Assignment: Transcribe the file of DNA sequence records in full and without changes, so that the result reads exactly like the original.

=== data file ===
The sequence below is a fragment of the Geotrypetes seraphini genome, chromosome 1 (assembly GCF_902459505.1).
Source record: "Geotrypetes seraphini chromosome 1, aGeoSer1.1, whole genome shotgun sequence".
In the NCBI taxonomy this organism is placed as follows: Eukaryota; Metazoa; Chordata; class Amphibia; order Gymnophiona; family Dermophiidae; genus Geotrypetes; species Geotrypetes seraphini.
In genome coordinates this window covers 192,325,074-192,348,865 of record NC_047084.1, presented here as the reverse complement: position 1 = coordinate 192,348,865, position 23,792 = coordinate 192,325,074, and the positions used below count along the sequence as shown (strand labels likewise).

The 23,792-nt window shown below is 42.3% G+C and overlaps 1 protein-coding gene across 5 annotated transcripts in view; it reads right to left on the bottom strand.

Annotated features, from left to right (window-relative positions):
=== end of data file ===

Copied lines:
The sequence below is a fragment of the Geotrypetes seraphini genome, chromosome 1 (assembly GCF_902459505.1).
Source record: "Geotrypetes seraphini chromosome 1, aGeoSer1.1, whole genome shotgun sequence".
In the NCBI taxonomy this organism is placed as follows: Eukaryota; Metazoa; Chordata; class Amphibia; order Gymnophiona; family Dermophiidae; genus Geotrypetes; species Geotrypetes seraphini.
In genome coordinates this window covers 192,325,074-192,348,865 of record NC_047084.1, presented here as the reverse complement: position 1 = coordinate 192,348,865, position 23,792 = coordinate 192,325,074, and the positions used below count along the sequence as shown (strand labels likewise).

The 23,792-nt window shown below is 42.3% G+C and overlaps 1 protein-coding gene across 5 annotated transcripts in view; it reads right to left on the bottom strand.

Annotated features, from left to right (window-relative positions):